Tuesday, December 15, 2015


Ripping off


MY MEDICARE INSURANCE company, AvMed just sent me a notice that it paid a doctor $343.00 on a bill of $350.00.

My co-pay was zero.

So why am I complaining?

I WAS IN THE hospital overnight for a "fem-pop bypass" to bypass an aneurysm.

I was admitted Wednesday morning and discharged Thursday evening.

The surgeon chatted with me before the operation (he's cut on me before) and he had me as a "show-n-tell" for some floor nurses and one of his partners the next day.

Today, AvMed informs me it paid another physician $343.00.

I never saw the physician.

Neither my wife nor son, who were with me, saw any physicians other than the surgeon. The Spouse supposes that this doctor's nurse came by to say "Hello," but I don't recall any nurses or nurses' aids that were not identified on the huge white board on the wall.

Again, my co-pay for this invisible doctor's visit was $0 - nada, effis, nothing.

BUT I THINK MEDICARE - FUNDED BY MY TAX DOLLARS - IS GETTING RIPPED OFF; the doctors who bill for visits not made are thieves.

Maybe this phantom physician has to make his payments on a prestigious car; my surgeon drives a leased Jaguar - we chat about cars and other topics between surgeries.

I may not have a co-pay, but in the end, I am - and all tax-payers are - paying for services not rendered. That, plain and simple, is theft.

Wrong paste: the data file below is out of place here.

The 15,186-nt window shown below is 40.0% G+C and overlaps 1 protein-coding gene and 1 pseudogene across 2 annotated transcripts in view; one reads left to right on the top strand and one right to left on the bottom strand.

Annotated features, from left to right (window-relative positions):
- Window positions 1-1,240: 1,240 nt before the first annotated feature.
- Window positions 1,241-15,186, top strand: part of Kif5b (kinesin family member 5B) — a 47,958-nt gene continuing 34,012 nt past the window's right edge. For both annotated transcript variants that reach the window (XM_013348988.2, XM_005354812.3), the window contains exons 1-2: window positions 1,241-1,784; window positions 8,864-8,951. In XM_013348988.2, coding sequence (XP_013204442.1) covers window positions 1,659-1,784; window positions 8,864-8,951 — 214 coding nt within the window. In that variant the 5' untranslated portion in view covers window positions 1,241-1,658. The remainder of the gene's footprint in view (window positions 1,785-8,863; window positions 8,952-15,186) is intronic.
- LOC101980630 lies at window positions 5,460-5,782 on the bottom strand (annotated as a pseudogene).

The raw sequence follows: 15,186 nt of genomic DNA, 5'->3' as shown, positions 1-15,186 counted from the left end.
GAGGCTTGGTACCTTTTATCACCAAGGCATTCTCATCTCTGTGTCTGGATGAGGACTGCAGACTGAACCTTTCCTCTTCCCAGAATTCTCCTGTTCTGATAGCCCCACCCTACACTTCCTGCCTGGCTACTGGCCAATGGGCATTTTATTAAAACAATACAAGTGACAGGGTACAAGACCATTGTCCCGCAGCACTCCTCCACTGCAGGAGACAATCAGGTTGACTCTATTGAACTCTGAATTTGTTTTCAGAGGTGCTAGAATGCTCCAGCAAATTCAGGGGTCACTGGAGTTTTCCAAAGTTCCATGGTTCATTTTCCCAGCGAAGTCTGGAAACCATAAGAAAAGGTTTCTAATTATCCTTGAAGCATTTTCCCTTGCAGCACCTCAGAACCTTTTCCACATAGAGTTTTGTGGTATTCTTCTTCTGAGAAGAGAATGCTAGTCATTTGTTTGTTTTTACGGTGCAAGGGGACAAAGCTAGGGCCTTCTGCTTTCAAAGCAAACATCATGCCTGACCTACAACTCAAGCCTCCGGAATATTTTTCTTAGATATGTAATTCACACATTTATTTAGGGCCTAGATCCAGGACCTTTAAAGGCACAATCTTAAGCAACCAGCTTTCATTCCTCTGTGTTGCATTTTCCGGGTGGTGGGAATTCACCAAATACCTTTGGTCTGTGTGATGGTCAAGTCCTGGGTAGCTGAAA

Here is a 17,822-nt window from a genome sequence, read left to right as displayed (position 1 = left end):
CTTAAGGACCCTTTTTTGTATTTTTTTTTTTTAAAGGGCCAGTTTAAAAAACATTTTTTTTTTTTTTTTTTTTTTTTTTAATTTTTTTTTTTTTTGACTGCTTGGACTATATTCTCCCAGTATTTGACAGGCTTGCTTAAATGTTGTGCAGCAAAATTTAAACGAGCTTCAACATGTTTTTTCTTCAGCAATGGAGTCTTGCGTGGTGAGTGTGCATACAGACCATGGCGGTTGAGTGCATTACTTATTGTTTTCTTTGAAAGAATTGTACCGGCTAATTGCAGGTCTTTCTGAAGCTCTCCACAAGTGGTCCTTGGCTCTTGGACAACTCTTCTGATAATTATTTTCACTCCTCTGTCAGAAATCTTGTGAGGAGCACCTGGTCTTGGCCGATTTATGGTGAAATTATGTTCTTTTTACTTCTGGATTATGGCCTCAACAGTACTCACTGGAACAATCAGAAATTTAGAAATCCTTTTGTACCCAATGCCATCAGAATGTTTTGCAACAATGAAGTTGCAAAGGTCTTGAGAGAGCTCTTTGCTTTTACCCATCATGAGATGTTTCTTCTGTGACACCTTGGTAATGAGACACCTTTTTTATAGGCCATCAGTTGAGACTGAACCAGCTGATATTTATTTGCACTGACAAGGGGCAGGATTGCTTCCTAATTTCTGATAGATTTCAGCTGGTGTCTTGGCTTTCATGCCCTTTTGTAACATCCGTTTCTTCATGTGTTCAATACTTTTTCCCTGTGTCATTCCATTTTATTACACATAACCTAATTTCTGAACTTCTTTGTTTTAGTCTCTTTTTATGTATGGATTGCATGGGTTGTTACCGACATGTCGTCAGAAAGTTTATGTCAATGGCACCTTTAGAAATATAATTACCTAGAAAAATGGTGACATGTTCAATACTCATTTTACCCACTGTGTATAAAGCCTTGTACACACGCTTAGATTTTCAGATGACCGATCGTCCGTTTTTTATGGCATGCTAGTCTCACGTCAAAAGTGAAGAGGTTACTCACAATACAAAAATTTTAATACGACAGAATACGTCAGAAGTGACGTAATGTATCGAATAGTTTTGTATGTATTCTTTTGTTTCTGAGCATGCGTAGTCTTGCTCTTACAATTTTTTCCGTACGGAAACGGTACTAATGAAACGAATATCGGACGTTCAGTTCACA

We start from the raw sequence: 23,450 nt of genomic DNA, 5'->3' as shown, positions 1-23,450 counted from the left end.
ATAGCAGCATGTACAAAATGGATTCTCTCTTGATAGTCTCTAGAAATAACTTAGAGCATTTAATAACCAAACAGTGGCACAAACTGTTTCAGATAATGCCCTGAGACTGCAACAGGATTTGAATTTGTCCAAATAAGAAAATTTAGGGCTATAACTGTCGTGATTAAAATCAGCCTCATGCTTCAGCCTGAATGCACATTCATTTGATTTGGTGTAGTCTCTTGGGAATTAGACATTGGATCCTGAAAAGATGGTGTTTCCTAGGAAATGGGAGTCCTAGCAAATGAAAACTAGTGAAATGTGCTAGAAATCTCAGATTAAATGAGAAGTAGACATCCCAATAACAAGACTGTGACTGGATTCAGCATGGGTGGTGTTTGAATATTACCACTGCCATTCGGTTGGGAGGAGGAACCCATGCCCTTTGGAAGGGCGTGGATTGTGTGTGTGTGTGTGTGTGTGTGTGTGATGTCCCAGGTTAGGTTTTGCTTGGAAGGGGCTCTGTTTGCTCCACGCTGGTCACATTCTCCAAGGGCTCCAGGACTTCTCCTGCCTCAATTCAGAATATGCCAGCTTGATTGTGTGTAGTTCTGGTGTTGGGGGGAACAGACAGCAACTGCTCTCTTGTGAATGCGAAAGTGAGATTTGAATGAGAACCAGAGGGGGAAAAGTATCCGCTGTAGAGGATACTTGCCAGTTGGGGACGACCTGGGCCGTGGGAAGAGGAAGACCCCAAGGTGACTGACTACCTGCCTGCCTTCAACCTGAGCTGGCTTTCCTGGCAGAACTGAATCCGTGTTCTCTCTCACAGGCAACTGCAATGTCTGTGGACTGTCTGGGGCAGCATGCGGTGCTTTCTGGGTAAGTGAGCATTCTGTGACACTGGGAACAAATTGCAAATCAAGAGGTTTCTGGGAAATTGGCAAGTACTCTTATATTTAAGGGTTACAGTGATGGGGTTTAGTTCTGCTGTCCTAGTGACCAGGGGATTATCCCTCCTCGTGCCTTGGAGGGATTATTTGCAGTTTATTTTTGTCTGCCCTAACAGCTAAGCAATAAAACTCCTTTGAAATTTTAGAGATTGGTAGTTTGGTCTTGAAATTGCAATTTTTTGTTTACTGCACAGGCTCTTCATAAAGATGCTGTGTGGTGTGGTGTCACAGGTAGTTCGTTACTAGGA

Maybe $343.00 is a pittance to AvMed, too little in the grand scheme of things to investigate. But consider: if you add up phantom physician visits at one a day times 256 days (52 5-day work weeks) time $350 (the fee billed) the Grand Total is a healthy $91,000 (91 thousand). Granted that's probably peanuts for a lot of doctors and they do have debt - college and medical school aren't inexpensive, even the off-shore schools can be pricy.

Mind, that $91,000 total is for ONE visit to ONE patient for ONE day. Any invisible doctor should be able bill for 8 to 16 "visits" per day. Think about it: $350 times 12 "visits" per day and our phantom physician has billed Medicare or some other insurance company $4,200 - and the doctor may not have set foot in the hospital.

Even if the doctor sends a nurse in his or her stead, the doctor still is raking it in; nurses, as important as they are, don't get the dollars doctors do.

It's fraud, Medicare fraud, and while Medicare,gov preaches "report fraud," I suspect when fraud is reported, the individual fraud - e.g., $350 - is just to picayunish for the government to consider. The Medicare budget for 2014 was $511 billion.

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